‘Big Brother’ style outsourcing a 'game-changer'

A Queensland lawyer says a new way of offshoring work has reduced his firm’s costs by 75%, but could it be viable for other firms?

An early adopter of legal process outsourcing believes that demand for a new kind of outsourcing model is on the increase as firms explore ways of becoming more cost-effective.

Robert Hynes, managing director of Queensland firm Hynes Legal, says that a more sophisticated and more hands-on type of offshoring work is allowing firms to vastly reduce costs and provide better value services locally.

“The last four to six month have seen a noticeable upturn in the kind of work,” Hynes told Australasian Lawyer.

Hynes described the new immersive model as a ‘game-changer,’ adding that demand for it had reached a tipping-point. 

“It’s a combination of various factors such as firms moving to cloud-based systems, shifting to paperless offices and allowing staff to work from home.  They’re the big enablers,” Hynes said. 

Hynes explained, that unlike the traditional approach to legal process outsourcing that would involve paying a third-party firm to complete work such as transcribing on an hourly basis, the newer model is based around direct involvement.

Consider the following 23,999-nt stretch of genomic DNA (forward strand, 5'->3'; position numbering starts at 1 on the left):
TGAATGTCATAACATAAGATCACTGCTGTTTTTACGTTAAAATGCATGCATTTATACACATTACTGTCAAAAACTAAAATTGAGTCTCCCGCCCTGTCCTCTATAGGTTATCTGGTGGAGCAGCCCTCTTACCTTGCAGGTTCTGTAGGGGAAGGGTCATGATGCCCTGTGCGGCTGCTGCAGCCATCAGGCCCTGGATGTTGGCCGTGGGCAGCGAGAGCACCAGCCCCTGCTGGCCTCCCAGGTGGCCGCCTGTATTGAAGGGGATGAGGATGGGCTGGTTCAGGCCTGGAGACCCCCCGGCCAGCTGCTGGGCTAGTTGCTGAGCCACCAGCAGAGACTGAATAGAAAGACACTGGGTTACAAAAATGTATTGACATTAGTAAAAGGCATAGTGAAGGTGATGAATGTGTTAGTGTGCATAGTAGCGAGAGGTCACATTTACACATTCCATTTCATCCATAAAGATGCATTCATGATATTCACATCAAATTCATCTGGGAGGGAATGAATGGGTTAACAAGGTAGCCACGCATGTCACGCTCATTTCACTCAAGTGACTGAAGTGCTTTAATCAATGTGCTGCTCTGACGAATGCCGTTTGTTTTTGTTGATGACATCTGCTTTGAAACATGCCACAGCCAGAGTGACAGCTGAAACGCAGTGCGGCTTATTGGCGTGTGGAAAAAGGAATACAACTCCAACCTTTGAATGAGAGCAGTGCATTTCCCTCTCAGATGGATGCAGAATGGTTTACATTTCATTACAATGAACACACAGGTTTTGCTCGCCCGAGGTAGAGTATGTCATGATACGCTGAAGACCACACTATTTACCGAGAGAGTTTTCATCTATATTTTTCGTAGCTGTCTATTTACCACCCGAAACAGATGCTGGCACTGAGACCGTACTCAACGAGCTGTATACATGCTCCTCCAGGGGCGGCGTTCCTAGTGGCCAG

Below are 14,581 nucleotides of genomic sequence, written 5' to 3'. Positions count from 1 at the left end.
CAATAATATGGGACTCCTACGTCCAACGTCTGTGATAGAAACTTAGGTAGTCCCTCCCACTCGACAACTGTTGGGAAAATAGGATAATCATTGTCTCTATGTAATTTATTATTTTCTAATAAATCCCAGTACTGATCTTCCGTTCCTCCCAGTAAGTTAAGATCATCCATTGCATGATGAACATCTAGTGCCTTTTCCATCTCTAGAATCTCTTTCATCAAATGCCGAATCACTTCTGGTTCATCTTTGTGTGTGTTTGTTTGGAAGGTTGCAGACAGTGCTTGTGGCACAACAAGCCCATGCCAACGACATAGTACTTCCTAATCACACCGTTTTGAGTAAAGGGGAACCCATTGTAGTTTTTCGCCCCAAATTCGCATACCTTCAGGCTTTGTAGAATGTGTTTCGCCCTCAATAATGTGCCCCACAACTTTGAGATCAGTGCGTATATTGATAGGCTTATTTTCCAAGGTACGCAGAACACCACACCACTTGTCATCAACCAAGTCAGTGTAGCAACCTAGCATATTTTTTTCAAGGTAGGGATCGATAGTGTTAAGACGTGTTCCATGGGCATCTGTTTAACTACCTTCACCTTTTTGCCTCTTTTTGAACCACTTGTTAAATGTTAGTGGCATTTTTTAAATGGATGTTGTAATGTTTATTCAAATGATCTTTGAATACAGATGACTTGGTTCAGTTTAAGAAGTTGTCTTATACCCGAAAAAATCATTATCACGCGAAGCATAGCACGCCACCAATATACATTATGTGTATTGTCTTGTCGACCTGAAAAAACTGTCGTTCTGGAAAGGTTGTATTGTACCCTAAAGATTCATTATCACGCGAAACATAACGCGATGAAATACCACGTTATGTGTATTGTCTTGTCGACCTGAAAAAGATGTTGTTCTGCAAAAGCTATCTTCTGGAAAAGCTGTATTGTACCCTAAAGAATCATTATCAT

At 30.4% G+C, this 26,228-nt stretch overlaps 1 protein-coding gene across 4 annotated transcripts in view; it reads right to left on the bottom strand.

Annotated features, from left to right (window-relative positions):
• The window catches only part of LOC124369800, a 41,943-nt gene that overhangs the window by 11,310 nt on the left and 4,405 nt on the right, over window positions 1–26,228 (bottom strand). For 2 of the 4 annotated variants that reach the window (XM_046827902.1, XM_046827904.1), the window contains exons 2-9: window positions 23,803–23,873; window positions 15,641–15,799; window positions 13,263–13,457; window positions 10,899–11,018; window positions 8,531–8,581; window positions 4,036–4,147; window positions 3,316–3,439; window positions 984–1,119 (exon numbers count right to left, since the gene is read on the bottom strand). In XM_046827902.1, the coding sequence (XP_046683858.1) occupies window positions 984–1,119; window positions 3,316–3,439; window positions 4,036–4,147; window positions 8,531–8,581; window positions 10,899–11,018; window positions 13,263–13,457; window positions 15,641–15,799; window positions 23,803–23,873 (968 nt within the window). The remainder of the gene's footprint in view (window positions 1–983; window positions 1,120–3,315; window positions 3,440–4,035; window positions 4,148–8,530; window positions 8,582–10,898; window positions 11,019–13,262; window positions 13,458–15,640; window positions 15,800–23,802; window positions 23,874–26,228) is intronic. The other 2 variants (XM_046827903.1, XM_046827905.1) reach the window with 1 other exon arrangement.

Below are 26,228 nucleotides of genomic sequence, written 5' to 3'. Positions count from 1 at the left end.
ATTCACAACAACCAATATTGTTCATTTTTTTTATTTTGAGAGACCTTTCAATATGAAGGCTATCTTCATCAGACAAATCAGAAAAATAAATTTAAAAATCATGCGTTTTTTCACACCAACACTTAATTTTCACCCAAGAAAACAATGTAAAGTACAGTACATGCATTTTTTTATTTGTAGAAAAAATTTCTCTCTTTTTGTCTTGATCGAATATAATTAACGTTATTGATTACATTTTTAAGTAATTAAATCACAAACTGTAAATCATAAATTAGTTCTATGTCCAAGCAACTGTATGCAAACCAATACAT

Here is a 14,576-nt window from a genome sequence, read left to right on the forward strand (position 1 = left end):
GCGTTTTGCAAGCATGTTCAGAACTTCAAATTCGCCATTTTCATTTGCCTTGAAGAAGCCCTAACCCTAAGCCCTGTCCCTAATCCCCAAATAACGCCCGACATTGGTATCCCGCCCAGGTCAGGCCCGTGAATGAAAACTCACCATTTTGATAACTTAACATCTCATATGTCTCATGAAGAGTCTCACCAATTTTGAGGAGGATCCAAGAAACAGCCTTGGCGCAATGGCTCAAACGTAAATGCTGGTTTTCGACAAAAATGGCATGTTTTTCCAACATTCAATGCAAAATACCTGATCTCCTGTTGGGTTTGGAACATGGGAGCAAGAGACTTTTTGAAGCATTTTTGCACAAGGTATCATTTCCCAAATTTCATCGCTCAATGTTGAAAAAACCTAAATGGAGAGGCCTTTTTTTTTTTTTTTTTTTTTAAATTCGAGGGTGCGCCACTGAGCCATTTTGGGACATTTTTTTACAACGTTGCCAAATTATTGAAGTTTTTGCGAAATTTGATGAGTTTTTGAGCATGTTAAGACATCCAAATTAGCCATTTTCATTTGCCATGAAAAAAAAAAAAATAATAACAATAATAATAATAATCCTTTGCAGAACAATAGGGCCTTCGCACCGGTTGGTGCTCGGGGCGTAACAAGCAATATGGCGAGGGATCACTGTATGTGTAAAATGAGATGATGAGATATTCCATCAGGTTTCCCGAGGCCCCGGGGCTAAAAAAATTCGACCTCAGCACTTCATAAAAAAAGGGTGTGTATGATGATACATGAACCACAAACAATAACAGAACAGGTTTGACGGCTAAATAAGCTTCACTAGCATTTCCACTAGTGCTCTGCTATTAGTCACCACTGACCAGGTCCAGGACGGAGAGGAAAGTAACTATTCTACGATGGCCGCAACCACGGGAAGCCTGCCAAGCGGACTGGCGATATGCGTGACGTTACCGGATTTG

Firms can now directly engage with staff in countries such as the Philippines, going so far as having a constant live video link with the overseas offices.

“It may sound a lot like Big Brother, but it’s more like sitting directly besides them in a real office,” Hynes said.    

Hynes Legal employs a journalist, a search engine expert, a typist, a graphic designer and an accountant in the Philippines, and communicates with them multiple times a day via video link.

“The arrangement is ideal because we’re not actually replacing any staff in Australia.  This kind of offshoring is simply giving us a very cost effective way of expanding our business,” Hynes said. 

Hynes began outsourcing work to the Philippines five years ago and says the process had a steep learning curve.

“It was a lot more difficult than you’d think.  I was probably a bit naïve, but in terms of the regulatory environment, to how incorporated companies work, through to tax law and employment arrangements there was a lot to learn,” Hynes said

“We fumbled our way through the first few years.  Cultural issues in particular were a big thing we needed to learn about.”

According to Hynes the savings for his firm were substantial – the firm was able to reduce its costs by 75%.   

Do you think this new model is a 'game-changer'?  What other strategies can firms use to reduce their costs?  Tell us your thoughts below.  

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